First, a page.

If you are a freelance translator in Portugal, you certainly know the meaning of the word bureaucracy. You need to pay attention to the ever-changing legislation, in particular any regulations regarding taxes and IRS (Imposto sobre o Rendimento Singular, i.e., personal income tax).
Working freelance means falling automatically under the Class B of this tax and most likely being part of the simplified system. But let’s start from the beginning…
1- What is the simplified system?
The simplified system doesn’t mean your life as a translator is less complicated regarding mandatory statements and tax deduction. It means to simplify the calculation of how much of your income is subject to this tax. Under the simplified system, the tax authority considers that 75% of income as a result of your activity as a self-employed person is your revenue, i.e., regardless of how much money you have to spend, only 25% of the total will be taken into consideration for the tax calculation.
To sum up: It is not possible, for example, to deduct an amount paid to fellow translators you have hired for a project. Neither can you deduct any expenses you make to provide the services you offer as a self-employed person.
2 – What if I have a lot of expenses related to my activity, am I forced to stay under this simplified system despite its adverse conditions?
The answer is NO! The simplified system is not mandatory. It is fully optional. You can always opt for a system based on organised accounting.
This system based on organised accounting means that you should have a written record of all your accounting calculations, in a way that shows the accuracy and integrity of your activity. It’s very similar to the accounting system used by business companies, so you will need to have a Certified Accountant.
This option has several advantages since it allows for better control over how much tax you pay, since it’s not calculated on a fixed rate, but rather on all the records of your activity.
Do note that it’s pointless to add trivial expenses to your accounting books, since this system has highly strict rules:
- Any undocumented or confidential expenses can be accepted, but are subject to an autonomous taxation of 50%. (If you do the maths, you will understand that adding more expenses doesn’t mean deducting more taxes);
- Any expenses with physical property necessary for your activity, such as the building where you work, are accepted, but only up to 25% of the amount you record (including water or electricity bills, write-offs of loans, interest, lease payments and expenses with telecommunication companies);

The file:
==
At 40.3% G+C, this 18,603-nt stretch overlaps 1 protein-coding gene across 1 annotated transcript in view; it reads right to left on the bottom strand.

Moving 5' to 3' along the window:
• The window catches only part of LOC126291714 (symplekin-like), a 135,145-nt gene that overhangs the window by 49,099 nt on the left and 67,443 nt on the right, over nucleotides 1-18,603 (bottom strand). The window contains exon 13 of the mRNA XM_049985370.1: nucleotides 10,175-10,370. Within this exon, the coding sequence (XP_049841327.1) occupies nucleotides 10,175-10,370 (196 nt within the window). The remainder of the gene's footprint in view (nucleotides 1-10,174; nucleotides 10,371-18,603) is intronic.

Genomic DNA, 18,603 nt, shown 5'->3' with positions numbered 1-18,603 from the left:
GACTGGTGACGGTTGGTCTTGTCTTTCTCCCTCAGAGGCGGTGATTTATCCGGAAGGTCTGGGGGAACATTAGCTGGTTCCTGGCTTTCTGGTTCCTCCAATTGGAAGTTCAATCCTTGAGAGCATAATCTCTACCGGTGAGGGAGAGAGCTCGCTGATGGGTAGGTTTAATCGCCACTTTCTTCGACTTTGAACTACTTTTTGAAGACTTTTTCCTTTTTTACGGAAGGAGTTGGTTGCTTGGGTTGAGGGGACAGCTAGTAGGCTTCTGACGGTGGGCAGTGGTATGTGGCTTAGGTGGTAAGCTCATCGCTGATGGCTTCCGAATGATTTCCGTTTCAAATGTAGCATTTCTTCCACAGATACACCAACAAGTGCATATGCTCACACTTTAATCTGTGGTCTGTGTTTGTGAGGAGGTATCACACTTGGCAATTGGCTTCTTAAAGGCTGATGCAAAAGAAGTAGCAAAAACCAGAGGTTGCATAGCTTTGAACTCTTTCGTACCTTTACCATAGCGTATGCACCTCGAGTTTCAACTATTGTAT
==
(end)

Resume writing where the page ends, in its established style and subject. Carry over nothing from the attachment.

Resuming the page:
- All travel expenses are accepted, but only up to 10% of your gross income of Class B (your activity);
- Any taxes on income are not accepted;
- Any fines, penalties or expenses related to misdemeanours are not accepted;
- Any tax or any other expenses made by members of your household (or by people directly related to your activity) are not accepted.
And the list goes on…
However, not all of it is bad news. You can report any loss from previous years, which means that, if you have had any income loss in your activity in a certain year, you can deduct that amount in the following years, although the amount to deduct can never be higher than 70% of your income.
|Simplified system||Organised accounting|
|Calculations of the amount subject to tax||75% of income||Accounting profit|
|Option to deduct loss from previous years||No||Yes|
|General expenses with housing||No||25% of expenses|
|Travel expenses||No||Up to 10% of gross income|
|Expenses with activity||No||Yes|
After analysing the differences between both systems, it’s pretty clear that the simplified system really only simplifies the calculations over the amount that is subject to taxation.
Do not forget that any other obligations are exactly the same in both systems, for example, withholding tax and VAT.
3 – What if I have only provided my services for one company? Is there a more favourable option for my case?
There may be. Any self-employed person who ONLY provides services for ONE company in a certain tax year can choose to present their taxes calculations under the rules for Class A.
- What’s the difference?
Instead of a 75% basis of income subject to taxation, the calculation will be: your income – €4,104. The maths is more complicated than it seems, though. There are several factors that can change your calculations, for example if you have other income under Class A, aside from your Class B income. Even so, assuming that we’re using an example of a person who only has Class B income related to services provided to only one company, for an income under €16,416 (4,104 ÷ 0.25), adhering to the Class A rules pays off. However, for any person with a higher income, the 25% deduction under Class B will be more favourable.
Do note that if you are using the organised accounting system (whether by choice or not) or if your income derives from one or several one-off transactions, you may not be subject to Class A rules.
A few new changes were introduced in 2015. There is no longer a minimum period of stay under one system or the other. Therefore, you can opt for an organized accounting system this year and for the simplified system in the next, provided of course, you meet the premises explained above. For this change to be valid, you must submit a Statement of Changes by the end of March of the year in which you want the change to take place. This change will be considered valid as of 1 January that year.
I sincerely hope this article has been useful to you and that you can make a more informed choice for your activity. In future articles, I will be discussing social security contributions and all the financial support you can (or cannot) benefit from in case you decide to interrupt your activity.